When shopping for shoes or sandals, keeping your feet safe and supported may not feel fun or glamorous. But having footwear that supports your body properly not only protects your feet, it can also help avoid problems with your ankles, knees, hips and spine in the long term.
“Our feet are our body’s foundation,” says Dr. Michal Kozanek, an orthopedic foot and ankle specialist and surgeon with ThedaCare Orthopedic Care. “They support our entire body and contribute to our balance, posture, alignment of our spine and general well-being.”
Your foot has 26 bones, 33 joints and more than 100 muscles, ligaments and tendons, which underscores why wearing good shoes is so important, Dr. Kozanek says.
Transitioning from Cold to Warm
As we move from cold weather into the warmth of summer, many of us are itching to leave behind the heavy shoes and boots we’ve needed to keep our feet warm and safe. Now, we look forward to wearing more fashionable footwear and letting our toes wiggle in sand or soft grass. There’s a sense of freedom that comes with exposing our feet to the air.
Dr. Kozanek says it’s fine to enjoy that freedom, with a few caveats for safety.
“Sandals that offer some support for the arch and ankle are the best choice,” he says. “I recommend wearing a sandal that has a strap around the back of the foot to avoid having to grip your toes to keep the sandal on. Gripping your toes for long periods of time can lead to tendonitis, plantar fasciitis and hammertoes, which can become serious problems.”
For that same reason, he’s not a big fan of flip-flops.
“I’d say flip-flops are appropriate for short-term beachwear, when showering at your local gym or lounging around at home when you’re not engaged in any physical activity,” he says. “They simply don’t provide the support needed for most activities.”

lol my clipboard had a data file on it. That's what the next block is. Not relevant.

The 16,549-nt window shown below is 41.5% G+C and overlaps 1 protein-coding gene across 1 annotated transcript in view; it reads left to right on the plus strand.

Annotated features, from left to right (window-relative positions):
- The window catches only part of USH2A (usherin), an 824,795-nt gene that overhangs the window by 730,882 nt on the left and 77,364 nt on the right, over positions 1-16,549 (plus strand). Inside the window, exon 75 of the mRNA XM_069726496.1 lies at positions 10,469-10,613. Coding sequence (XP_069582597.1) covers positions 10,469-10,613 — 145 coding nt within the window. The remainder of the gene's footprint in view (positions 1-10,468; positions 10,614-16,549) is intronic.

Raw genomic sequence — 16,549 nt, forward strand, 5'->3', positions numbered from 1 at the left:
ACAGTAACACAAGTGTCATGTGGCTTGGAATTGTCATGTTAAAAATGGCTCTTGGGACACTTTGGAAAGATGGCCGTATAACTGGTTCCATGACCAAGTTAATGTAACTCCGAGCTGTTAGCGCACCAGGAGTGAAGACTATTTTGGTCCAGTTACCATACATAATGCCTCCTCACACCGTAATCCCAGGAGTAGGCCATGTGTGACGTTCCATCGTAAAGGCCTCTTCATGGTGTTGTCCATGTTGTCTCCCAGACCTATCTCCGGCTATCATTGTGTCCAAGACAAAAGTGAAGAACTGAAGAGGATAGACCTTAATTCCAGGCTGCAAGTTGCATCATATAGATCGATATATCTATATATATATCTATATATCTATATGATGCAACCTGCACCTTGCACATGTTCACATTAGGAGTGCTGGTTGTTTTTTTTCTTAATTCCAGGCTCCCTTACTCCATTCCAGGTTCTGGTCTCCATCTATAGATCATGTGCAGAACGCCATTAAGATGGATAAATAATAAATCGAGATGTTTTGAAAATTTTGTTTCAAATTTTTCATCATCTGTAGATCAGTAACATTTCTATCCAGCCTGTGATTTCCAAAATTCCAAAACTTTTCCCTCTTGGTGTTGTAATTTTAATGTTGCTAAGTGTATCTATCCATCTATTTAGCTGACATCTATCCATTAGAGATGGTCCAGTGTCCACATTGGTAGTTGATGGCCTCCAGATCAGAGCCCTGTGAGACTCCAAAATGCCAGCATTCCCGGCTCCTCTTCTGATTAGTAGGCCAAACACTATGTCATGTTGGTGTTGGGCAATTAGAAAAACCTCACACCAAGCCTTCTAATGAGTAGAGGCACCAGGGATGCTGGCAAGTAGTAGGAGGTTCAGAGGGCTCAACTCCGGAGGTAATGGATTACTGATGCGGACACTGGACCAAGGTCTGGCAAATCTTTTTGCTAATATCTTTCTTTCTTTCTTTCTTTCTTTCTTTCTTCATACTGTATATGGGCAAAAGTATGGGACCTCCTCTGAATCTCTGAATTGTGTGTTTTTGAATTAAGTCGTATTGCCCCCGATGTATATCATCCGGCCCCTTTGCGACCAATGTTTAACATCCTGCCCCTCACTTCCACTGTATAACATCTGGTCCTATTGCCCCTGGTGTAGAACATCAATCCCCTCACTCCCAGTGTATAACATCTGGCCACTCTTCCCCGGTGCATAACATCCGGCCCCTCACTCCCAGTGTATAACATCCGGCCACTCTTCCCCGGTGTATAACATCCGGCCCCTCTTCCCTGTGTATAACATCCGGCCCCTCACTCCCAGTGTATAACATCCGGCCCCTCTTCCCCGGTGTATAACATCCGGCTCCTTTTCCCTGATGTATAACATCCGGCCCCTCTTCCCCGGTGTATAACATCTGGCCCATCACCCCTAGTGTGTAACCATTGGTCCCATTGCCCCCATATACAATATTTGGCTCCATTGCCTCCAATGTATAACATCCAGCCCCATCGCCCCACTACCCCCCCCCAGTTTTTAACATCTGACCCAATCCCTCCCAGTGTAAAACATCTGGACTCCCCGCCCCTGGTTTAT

And, don’t forget sunscreen for the top of your feet when wearing any kind of sandal. The skin on the tops of your feet is tender, and sunburn on your feet can be a painful experience.
Footwear for Activities
For many, summertime also means participating in outdoor sports activities. Dr. Kozanek says it’s important to make sure your shoe supports the activity you’re engaging in.
“If you’re planning to walk or run outdoors, you might want to consider taking the time to get a professionally fitted walking or running shoe,” he says.
Shoe technology has made great advances in recent years, and having a good-fitting shoe will help you enjoy your activity more and prevent long-term injuries.
“If you’re going hiking, wear a boot that has good tread and supports your arch and ankle,” he says. “If you’re heading off on a boating adventure, including canoeing or kayaking, wear a water shoe that prevents you from slipping on wet surfaces and protects your toes and the bottom of your feet from underwater hazards. If you’re heading to the beach, flip-flops might be your footwear of choice, but that’s one of the few places they are appropriate.”
Exercise Caution with Bare Feet and Heels
Dr. Kozanek does not recommend walking barefoot for any length of time indoors or outdoors.
“Going barefoot offers no arch support,” he says. “Many people have flat feet, or their feet roll inward (pronation) or outward (supination). Going barefoot does nothing to prevent either of those rotations from happening, so having a house slipper that offers good arch support is important for almost everyone.”
Outdoors, going barefoot also opens us up to picking up a fungal, viral or bacterial infection.
Lastly, Dr. Kozanek recommends that people limit how often they wear high heels.
“It’s not natural for the human foot to be propped up or wedged into a tight shoe,” he says. “Wearing such high heels regularly for an extended period of time can definitely contribute to a variety of foot problems, including bunions, hammertoes and sprained ankles. I’d suggest wearing such shoes only for special occasions.”
Overall, Dr. Kozanek knows summer in Wisconsin is a great time for people to enjoy the outdoors, and he encourages everyone to get outside as much as possible.
“The important thing is just to make sure your footwear is appropriate for the activity you plan to engage in so that your foot — and the rest of your body — is properly supported,” he said. “Then, take your time easing into your outdoor activities and have a wonderful, safe summer.”